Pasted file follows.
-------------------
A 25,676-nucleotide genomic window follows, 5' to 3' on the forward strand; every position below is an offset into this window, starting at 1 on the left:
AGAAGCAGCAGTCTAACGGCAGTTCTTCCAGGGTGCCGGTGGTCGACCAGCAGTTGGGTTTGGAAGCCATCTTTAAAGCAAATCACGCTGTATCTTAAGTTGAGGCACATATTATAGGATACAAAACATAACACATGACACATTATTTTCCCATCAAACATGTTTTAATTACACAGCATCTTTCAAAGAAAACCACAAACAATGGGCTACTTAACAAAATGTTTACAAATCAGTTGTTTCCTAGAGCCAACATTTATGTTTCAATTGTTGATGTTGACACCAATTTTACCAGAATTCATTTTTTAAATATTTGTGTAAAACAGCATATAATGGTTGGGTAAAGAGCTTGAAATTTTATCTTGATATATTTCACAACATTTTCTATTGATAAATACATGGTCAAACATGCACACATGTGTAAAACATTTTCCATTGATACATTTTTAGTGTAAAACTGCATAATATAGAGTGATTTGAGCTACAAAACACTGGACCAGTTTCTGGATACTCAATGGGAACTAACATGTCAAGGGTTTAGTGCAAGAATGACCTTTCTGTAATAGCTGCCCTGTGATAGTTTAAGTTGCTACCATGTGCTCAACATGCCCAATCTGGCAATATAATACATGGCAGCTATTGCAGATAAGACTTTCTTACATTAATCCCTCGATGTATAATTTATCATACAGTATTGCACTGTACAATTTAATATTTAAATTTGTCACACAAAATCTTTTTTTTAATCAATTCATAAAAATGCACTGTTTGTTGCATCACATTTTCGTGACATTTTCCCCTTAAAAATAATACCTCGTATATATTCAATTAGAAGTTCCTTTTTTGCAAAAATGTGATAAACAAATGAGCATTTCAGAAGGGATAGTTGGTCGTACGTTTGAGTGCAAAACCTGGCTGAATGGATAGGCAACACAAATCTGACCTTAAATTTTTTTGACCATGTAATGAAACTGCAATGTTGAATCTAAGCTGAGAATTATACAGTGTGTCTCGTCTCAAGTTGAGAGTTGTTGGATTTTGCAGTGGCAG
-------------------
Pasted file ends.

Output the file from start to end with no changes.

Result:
A 25,676-nucleotide genomic window follows, 5' to 3' on the forward strand; every position below is an offset into this window, starting at 1 on the left:
AGAAGCAGCAGTCTAACGGCAGTTCTTCCAGGGTGCCGGTGGTCGACCAGCAGTTGGGTTTGGAAGCCATCTTTAAAGCAAATCACGCTGTATCTTAAGTTGAGGCACATATTATAGGATACAAAACATAACACATGACACATTATTTTCCCATCAAACATGTTTTAATTACACAGCATCTTTCAAAGAAAACCACAAACAATGGGCTACTTAACAAAATGTTTACAAATCAGTTGTTTCCTAGAGCCAACATTTATGTTTCAATTGTTGATGTTGACACCAATTTTACCAGAATTCATTTTTTAAATATTTGTGTAAAACAGCATATAATGGTTGGGTAAAGAGCTTGAAATTTTATCTTGATATATTTCACAACATTTTCTATTGATAAATACATGGTCAAACATGCACACATGTGTAAAACATTTTCCATTGATACATTTTTAGTGTAAAACTGCATAATATAGAGTGATTTGAGCTACAAAACACTGGACCAGTTTCTGGATACTCAATGGGAACTAACATGTCAAGGGTTTAGTGCAAGAATGACCTTTCTGTAATAGCTGCCCTGTGATAGTTTAAGTTGCTACCATGTGCTCAACATGCCCAATCTGGCAATATAATACATGGCAGCTATTGCAGATAAGACTTTCTTACATTAATCCCTCGATGTATAATTTATCATACAGTATTGCACTGTACAATTTAATATTTAAATTTGTCACACAAAATCTTTTTTTTAATCAATTCATAAAAATGCACTGTTTGTTGCATCACATTTTCGTGACATTTTCCCCTTAAAAATAATACCTCGTATATATTCAATTAGAAGTTCCTTTTTTGCAAAAATGTGATAAACAAATGAGCATTTCAGAAGGGATAGTTGGTCGTACGTTTGAGTGCAAAACCTGGCTGAATGGATAGGCAACACAAATCTGACCTTAAATTTTTTTGACCATGTAATGAAACTGCAATGTTGAATCTAAGCTGAGAATTATACAGTGTGTCTCGTCTCAAGTTGAGAGTTGTTGGATTTTGCAGTGGCAG